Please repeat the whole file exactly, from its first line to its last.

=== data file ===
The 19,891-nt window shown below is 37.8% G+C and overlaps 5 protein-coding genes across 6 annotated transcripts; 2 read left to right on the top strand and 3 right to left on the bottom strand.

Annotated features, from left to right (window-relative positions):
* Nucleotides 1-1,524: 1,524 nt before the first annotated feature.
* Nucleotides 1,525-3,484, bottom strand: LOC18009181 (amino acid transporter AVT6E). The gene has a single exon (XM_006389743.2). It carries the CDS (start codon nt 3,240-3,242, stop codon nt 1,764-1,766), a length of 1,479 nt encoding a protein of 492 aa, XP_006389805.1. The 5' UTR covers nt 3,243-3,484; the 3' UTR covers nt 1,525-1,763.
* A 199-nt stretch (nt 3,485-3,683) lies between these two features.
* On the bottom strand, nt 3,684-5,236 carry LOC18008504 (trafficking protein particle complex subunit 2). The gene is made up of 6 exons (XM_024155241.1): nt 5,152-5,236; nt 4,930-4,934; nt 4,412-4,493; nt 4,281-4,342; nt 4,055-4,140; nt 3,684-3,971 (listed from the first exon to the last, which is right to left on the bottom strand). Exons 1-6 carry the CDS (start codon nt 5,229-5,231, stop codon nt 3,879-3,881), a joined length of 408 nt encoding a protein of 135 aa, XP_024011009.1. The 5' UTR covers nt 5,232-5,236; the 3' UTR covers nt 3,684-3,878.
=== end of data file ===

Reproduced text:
The 19,891-nt window shown below is 37.8% G+C and overlaps 5 protein-coding genes across 6 annotated transcripts; 2 read left to right on the top strand and 3 right to left on the bottom strand.

Annotated features, from left to right (window-relative positions):
* Nucleotides 1-1,524: 1,524 nt before the first annotated feature.
* Nucleotides 1,525-3,484, bottom strand: LOC18009181 (amino acid transporter AVT6E). The gene has a single exon (XM_006389743.2). It carries the CDS (start codon nt 3,240-3,242, stop codon nt 1,764-1,766), a length of 1,479 nt encoding a protein of 492 aa, XP_006389805.1. The 5' UTR covers nt 3,243-3,484; the 3' UTR covers nt 1,525-1,763.
* A 199-nt stretch (nt 3,485-3,683) lies between these two features.
* On the bottom strand, nt 3,684-5,236 carry LOC18008504 (trafficking protein particle complex subunit 2). The gene is made up of 6 exons (XM_024155241.1): nt 5,152-5,236; nt 4,930-4,934; nt 4,412-4,493; nt 4,281-4,342; nt 4,055-4,140; nt 3,684-3,971 (listed from the first exon to the last, which is right to left on the bottom strand). Exons 1-6 carry the CDS (start codon nt 5,229-5,231, stop codon nt 3,879-3,881), a joined length of 408 nt encoding a protein of 135 aa, XP_024011009.1. The 5' UTR covers nt 5,232-5,236; the 3' UTR covers nt 3,684-3,878.